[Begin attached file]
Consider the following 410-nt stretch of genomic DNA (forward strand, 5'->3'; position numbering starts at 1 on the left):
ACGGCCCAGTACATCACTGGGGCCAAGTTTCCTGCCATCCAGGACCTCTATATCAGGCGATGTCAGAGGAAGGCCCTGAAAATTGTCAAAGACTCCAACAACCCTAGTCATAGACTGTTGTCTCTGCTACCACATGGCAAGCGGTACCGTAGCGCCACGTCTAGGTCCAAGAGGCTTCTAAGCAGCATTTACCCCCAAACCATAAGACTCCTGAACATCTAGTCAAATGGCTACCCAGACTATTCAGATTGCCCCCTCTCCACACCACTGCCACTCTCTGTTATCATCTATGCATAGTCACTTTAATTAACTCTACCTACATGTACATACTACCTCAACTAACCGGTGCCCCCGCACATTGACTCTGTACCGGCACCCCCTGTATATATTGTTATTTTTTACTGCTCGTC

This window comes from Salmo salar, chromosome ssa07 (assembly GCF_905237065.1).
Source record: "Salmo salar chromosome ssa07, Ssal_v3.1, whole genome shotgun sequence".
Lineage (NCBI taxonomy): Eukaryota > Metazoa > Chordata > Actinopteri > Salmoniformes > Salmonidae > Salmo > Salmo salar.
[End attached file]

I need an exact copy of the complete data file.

Consider the following 410-nt stretch of genomic DNA (forward strand, 5'->3'; position numbering starts at 1 on the left):
ACGGCCCAGTACATCACTGGGGCCAAGTTTCCTGCCATCCAGGACCTCTATATCAGGCGATGTCAGAGGAAGGCCCTGAAAATTGTCAAAGACTCCAACAACCCTAGTCATAGACTGTTGTCTCTGCTACCACATGGCAAGCGGTACCGTAGCGCCACGTCTAGGTCCAAGAGGCTTCTAAGCAGCATTTACCCCCAAACCATAAGACTCCTGAACATCTAGTCAAATGGCTACCCAGACTATTCAGATTGCCCCCTCTCCACACCACTGCCACTCTCTGTTATCATCTATGCATAGTCACTTTAATTAACTCTACCTACATGTACATACTACCTCAACTAACCGGTGCCCCCGCACATTGACTCTGTACCGGCACCCCCTGTATATATTGTTATTTTTTACTGCTCGTC

This window comes from Salmo salar, chromosome ssa07 (assembly GCF_905237065.1).
Source record: "Salmo salar chromosome ssa07, Ssal_v3.1, whole genome shotgun sequence".
Lineage (NCBI taxonomy): Eukaryota > Metazoa > Chordata > Actinopteri > Salmoniformes > Salmonidae > Salmo > Salmo salar.